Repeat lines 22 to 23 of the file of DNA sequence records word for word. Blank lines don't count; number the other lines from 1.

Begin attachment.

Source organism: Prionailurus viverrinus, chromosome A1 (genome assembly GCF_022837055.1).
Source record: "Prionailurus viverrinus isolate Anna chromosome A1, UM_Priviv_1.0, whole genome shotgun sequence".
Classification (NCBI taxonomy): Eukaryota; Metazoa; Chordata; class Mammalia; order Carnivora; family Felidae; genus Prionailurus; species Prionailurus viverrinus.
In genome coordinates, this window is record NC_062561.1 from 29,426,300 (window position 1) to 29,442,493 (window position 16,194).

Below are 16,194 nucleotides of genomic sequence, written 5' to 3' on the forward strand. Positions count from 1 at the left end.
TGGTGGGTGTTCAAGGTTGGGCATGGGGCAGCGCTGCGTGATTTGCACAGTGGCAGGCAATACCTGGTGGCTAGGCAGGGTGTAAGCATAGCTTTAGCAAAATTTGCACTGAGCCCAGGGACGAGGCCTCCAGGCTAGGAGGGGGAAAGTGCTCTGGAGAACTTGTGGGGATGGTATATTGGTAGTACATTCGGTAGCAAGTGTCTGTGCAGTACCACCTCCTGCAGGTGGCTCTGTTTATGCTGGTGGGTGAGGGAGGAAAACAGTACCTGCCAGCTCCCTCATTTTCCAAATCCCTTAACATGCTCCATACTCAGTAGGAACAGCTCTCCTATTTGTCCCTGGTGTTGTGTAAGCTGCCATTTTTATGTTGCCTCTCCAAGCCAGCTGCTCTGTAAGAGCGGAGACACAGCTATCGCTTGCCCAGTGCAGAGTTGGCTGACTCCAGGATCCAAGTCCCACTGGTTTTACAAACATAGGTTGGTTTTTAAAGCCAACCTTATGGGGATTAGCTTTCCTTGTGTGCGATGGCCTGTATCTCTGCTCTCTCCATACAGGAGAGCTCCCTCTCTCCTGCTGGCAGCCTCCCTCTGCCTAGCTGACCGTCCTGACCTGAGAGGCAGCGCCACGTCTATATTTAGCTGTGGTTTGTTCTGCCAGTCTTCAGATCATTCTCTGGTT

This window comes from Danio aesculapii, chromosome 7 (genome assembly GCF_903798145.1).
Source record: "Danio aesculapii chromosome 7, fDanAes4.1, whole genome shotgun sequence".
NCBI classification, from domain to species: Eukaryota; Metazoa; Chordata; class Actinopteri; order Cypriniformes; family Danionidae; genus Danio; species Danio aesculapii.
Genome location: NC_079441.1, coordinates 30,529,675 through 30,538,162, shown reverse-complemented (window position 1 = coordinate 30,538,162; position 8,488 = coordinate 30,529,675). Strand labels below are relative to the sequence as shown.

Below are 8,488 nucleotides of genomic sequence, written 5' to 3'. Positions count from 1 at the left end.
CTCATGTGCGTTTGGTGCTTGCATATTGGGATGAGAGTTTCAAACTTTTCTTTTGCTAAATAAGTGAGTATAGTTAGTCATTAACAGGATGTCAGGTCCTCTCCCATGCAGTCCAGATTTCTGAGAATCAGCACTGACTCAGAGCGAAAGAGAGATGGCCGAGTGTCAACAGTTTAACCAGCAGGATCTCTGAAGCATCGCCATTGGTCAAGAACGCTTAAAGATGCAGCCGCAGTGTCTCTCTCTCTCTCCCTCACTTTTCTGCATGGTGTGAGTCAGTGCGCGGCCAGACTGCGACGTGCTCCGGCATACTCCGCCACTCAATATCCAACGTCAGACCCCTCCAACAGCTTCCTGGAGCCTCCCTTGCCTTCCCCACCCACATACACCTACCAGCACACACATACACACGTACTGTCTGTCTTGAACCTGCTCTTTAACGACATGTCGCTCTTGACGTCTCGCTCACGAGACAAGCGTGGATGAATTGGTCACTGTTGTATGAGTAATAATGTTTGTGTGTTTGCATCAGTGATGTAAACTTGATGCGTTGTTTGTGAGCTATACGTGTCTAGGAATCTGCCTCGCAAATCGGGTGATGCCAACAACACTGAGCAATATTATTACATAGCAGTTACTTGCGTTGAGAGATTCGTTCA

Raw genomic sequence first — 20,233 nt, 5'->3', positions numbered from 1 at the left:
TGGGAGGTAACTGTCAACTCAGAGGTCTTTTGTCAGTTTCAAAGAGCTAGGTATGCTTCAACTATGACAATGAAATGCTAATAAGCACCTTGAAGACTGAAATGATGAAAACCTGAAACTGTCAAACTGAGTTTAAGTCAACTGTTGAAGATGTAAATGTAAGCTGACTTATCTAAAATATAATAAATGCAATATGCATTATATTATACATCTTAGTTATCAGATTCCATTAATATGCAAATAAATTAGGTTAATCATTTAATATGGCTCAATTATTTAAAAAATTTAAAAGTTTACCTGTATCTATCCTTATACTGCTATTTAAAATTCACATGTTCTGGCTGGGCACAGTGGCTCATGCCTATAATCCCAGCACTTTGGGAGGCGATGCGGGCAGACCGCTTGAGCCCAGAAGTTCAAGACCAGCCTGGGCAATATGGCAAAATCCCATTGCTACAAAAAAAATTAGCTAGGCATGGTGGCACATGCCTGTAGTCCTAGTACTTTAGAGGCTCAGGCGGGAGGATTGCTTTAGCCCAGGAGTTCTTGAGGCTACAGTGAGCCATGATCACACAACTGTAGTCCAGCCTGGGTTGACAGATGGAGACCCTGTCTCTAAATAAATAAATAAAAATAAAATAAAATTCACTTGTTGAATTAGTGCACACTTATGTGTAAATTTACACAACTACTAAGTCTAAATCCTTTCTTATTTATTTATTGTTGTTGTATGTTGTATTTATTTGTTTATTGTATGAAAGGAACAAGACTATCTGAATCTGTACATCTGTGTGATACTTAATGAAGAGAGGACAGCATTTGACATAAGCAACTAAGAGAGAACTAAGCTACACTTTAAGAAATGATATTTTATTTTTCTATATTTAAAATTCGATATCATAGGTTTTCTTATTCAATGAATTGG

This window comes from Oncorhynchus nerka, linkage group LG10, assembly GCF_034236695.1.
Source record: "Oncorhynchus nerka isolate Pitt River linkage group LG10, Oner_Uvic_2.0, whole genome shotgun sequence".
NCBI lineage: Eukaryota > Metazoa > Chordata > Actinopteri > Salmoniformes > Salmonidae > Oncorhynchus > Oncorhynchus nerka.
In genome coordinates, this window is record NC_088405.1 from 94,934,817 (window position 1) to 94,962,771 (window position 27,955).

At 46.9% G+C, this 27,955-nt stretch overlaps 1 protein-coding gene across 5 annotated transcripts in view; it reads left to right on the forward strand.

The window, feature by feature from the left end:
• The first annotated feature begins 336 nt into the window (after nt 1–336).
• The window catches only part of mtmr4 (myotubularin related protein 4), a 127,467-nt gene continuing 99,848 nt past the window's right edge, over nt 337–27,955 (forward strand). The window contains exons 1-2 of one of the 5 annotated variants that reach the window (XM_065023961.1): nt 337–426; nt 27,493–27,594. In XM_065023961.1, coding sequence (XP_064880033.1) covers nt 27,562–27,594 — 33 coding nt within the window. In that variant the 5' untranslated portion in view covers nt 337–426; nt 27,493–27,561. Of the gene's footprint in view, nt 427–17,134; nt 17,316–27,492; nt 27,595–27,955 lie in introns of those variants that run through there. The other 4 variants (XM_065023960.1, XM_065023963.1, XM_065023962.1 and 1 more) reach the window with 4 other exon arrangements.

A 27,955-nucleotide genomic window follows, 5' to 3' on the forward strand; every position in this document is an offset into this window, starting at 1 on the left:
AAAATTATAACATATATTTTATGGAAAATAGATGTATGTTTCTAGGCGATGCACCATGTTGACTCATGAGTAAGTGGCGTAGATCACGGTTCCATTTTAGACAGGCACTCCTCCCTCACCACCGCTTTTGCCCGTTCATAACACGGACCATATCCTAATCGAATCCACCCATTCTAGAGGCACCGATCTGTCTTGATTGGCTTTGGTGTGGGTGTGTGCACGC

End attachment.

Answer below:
• The window catches only part of mtmr4 (myotubularin related protein 4), a 127,467-nt gene continuing 99,848 nt past the window's right edge, over nt 337–27,955 (forward strand). The window contains exons 1-2 of one of the 5 annotated variants that reach the window (XM_065023961.1): nt 337–426; nt 27,493–27,594. In XM_065023961.1, coding sequence (XP_064880033.1) covers nt 27,562–27,594 — 33 coding nt within the window. In that variant the 5' untranslated portion in view covers nt 337–426; nt 27,493–27,561. Of the gene's footprint in view, nt 427–17,134; nt 17,316–27,492; nt 27,595–27,955 lie in introns of those variants that run through there. The other 4 variants (XM_065023960.1, XM_065023963.1, XM_065023962.1 and 1 more) reach the window with 4 other exon arrangements.

A 27,955-nucleotide genomic window follows, 5' to 3' on the forward strand; every position in this document is an offset into this window, starting at 1 on the left: